Why is this the case? For some reason, we need real living humans to help us to recover. I think part of us needs that human factor so that we can relate. So that we know we are not alone in our journey. So that we get hope and know that recovery is possible.

This actually works out well with the third part, which is support. Because obviously in order to get support in our recovery we are going to need to interact with other people anyway. So not only do you need other people to learn from them about how to live in recovery, but you also need them in order to give you support and encouragement. These are actually two different things but they are both important.

If you want to keep things very simple then your path in early recovery is basically a three part deal:

Go to rehab.
Go to AA.
Get involved in AA and sponsorship.

That is not a bad plan at all for early recovery, and I have certainly watched that work for many people.

Of course it is not a bulletproof plan either because many people who attempt to do exactly those things end up relapsing. It is not because they did the wrong things but because they lacked commitment. They had failed to surrender fully to a new solution in their life and therefore they drank again.

That process will work for anyone “if they work it.” They say that in AA as well, that “it works if you work it.” They are not lying. But there really is no magic in that concept either….of course it works if you actually do the work. It’s an abstinence based program! So yeah, if you go and drink then you screwed up and it is all your fault. But if you do the work and you stick to the program then obviously you won’t relapse. That is not a revelation nor is it magical. But it still holds true that if you stick to the basic principles laid out there that you will remain sober.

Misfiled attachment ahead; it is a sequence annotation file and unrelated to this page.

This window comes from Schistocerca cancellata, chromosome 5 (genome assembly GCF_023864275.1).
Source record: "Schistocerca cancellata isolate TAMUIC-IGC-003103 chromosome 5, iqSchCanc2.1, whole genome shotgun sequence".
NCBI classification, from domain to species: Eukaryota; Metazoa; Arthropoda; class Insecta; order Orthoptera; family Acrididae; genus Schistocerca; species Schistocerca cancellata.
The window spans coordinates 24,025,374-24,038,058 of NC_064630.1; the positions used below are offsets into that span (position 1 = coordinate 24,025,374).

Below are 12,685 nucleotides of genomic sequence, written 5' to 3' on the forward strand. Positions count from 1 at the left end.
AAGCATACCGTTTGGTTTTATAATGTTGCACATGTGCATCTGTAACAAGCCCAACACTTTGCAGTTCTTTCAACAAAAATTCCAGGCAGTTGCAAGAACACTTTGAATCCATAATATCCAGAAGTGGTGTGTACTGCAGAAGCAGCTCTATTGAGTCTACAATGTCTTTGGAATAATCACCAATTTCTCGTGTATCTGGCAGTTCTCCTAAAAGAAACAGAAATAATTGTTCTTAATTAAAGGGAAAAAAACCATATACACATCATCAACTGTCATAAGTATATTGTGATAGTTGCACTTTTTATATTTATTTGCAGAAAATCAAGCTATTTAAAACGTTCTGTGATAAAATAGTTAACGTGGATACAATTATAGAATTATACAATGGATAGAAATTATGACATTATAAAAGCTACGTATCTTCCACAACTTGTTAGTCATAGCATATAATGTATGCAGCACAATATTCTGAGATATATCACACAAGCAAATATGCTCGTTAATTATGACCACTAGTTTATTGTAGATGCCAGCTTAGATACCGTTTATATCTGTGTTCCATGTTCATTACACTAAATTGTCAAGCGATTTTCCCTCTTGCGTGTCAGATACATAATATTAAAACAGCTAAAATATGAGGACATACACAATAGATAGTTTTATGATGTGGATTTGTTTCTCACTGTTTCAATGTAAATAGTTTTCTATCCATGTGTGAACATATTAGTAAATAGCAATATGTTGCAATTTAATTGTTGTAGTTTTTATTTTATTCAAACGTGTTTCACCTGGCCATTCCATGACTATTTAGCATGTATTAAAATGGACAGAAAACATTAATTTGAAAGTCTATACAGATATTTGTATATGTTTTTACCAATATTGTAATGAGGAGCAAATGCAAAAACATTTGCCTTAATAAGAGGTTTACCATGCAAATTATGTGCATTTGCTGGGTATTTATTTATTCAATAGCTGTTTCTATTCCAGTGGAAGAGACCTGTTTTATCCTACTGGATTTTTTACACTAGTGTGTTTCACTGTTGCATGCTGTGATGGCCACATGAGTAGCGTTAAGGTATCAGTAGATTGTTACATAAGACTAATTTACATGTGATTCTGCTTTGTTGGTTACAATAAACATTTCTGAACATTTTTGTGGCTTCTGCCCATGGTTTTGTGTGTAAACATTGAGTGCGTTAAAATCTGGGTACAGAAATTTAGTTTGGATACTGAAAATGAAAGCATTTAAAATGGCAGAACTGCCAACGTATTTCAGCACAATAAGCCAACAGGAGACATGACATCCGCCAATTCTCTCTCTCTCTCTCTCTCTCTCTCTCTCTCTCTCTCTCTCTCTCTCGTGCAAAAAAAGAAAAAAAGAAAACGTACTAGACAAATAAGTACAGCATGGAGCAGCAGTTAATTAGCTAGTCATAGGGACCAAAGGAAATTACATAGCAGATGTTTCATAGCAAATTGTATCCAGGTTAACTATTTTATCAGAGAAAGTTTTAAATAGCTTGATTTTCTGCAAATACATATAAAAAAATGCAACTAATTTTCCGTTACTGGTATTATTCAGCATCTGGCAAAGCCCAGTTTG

Now because of the way the treatment industry is set up right now (largely 12 step based) and because AA is fairly widespread, this is the simplest path in early recovery.

There are other paths, and this is not necessarily going to be the “right” path for every person, but this is definitely the easiest and most accessible path to get you started. Go to rehab and follow up with AA. Done deal. If you dive in and commit strongly and do the work then you can remain sober.